Thursday, December 01, 2011

"[S]he could not even get a job that did not pay"

Articles advising college seniors and recent grads not to go to humanities grad school lose me when, if they present alternatives at all (and they never present concrete alternatives - it's always that one might have instead found 'a job'), they offer up some fairytale existence in which unemployment exists only among PhDs, and in which the literarily-oriented 22-year-old could up and reverse a long series of decisions and inclinations and become the sort of person who had double-majored in engineering and air-conditioner repair. In other words, my beef with the genre isn't that humanities grad school in fact leads directly to tenure-track bliss, but rather that the alternatives for the people who are considering humanities grad school are, by the time they reach that point, kinda limited.

Behold, the alternatives


Britta said...

My sister majored in comp lit and got a decent job in the publishing industry after graduation with no connections. It's not easy (I think my sister sent out over 30 resumes) but at least before the recession it could be done. I mean, my feeling (as a person in a humanities-ish social science grad program) is that, if you really want to be an editor/English professor/museum curator, and you have as good a shot as anyone, why not go for it? Life's too short to pick some career at 22 that you hate because it will get you a house and car in the suburbs by 30. I'd rather fail at doing what I want and start over at 30 doing something else than spend 40 years counting down the day until retirement.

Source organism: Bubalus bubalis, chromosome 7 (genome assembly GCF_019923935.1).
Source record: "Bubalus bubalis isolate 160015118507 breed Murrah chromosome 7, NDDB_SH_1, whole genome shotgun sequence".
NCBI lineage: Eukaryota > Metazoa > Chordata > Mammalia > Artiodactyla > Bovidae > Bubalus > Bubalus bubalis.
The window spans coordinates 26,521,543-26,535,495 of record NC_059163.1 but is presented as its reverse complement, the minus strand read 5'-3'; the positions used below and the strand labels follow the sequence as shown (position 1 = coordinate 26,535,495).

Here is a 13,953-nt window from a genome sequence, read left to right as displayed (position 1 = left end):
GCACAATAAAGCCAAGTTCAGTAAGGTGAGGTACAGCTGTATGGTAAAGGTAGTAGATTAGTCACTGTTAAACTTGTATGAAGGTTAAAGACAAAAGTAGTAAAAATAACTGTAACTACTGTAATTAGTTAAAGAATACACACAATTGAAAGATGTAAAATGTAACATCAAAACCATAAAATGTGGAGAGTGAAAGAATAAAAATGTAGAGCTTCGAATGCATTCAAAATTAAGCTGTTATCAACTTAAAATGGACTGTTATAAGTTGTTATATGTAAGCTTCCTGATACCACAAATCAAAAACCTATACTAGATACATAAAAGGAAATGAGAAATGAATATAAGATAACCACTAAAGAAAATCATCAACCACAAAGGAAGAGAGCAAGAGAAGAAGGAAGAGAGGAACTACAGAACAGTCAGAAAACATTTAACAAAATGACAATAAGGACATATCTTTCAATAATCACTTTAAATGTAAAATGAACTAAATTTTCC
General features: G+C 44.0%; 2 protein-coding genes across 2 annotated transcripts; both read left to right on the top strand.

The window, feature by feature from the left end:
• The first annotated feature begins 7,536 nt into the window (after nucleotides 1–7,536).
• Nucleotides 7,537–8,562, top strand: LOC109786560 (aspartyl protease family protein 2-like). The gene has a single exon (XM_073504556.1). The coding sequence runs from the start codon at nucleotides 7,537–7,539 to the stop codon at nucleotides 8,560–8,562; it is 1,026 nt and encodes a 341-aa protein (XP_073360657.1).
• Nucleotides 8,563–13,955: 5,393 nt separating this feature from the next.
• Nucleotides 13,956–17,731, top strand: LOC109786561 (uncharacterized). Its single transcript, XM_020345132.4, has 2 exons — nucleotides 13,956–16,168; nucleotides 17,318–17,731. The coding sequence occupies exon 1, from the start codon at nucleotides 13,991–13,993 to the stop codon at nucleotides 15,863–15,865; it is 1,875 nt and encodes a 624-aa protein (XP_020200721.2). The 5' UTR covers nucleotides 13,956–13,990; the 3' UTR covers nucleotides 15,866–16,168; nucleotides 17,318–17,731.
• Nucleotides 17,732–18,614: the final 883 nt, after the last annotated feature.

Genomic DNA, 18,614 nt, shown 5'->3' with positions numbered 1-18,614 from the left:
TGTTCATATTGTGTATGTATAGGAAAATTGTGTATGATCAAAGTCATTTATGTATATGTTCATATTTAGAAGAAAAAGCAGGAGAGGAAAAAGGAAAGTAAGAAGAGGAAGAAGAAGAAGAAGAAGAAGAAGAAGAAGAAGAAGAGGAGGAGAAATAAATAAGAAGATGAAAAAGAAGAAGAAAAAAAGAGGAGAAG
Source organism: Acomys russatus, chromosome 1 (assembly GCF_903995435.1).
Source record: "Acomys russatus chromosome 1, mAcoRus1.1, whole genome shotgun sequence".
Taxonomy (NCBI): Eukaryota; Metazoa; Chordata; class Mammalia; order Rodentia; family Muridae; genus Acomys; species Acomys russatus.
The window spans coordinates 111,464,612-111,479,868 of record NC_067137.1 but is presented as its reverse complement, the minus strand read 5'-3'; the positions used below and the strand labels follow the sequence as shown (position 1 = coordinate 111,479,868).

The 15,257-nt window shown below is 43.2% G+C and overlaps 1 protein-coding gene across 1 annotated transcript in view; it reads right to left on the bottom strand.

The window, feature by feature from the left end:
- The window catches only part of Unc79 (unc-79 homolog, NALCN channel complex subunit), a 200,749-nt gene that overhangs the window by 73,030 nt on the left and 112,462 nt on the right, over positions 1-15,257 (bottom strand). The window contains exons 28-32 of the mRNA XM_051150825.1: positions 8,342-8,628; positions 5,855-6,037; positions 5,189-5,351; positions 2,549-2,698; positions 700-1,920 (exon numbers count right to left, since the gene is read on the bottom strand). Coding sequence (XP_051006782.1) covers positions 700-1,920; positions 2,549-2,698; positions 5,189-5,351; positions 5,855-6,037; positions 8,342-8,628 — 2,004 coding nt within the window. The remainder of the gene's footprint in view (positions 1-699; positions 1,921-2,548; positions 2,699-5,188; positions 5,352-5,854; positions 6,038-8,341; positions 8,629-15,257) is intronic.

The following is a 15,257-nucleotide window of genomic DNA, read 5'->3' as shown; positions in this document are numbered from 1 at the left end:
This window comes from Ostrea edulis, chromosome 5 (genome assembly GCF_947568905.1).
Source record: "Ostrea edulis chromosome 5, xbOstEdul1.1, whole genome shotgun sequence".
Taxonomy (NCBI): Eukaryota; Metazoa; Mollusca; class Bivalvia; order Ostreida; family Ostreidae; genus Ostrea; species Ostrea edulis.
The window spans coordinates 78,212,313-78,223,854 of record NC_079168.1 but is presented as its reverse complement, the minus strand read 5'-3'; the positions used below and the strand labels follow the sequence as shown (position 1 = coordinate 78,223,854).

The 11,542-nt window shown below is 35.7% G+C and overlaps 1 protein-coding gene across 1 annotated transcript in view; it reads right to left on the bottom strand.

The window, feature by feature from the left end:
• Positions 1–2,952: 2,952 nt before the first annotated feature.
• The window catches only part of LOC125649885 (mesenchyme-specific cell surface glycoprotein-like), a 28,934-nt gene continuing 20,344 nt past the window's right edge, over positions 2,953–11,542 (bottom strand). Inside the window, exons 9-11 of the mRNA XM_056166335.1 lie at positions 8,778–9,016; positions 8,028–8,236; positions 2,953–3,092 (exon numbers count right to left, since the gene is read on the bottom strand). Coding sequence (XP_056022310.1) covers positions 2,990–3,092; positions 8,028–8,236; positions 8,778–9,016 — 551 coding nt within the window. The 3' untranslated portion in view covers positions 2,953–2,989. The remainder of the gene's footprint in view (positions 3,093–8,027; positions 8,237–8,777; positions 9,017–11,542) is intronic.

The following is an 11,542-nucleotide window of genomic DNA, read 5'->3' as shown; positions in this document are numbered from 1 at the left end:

Phoebe said...


That all makes sense. What I was thinking of more here, though, was the way that the anti-grad-school essays always offer up (by implication, typically) things like journalism and publishing as the "practical" alternatives to grad school. When these are not such great options, either. It happens that people succeed in those fields without connections, without unpaid internships. But grad school is a convenient escape from those requirements for humanities-oriented types who can't just move back home to NYC (or have their parents pay their NY rent) and work for nothing. Now, it can, often enough, just mean pushing back the inevitable, a bunch of 35-year-olds not being profiled by the Style section, gathered in a speakeasy bookstore. But, as you say, you can always switch fields to something more practical if grad school or publishing doesn't work out.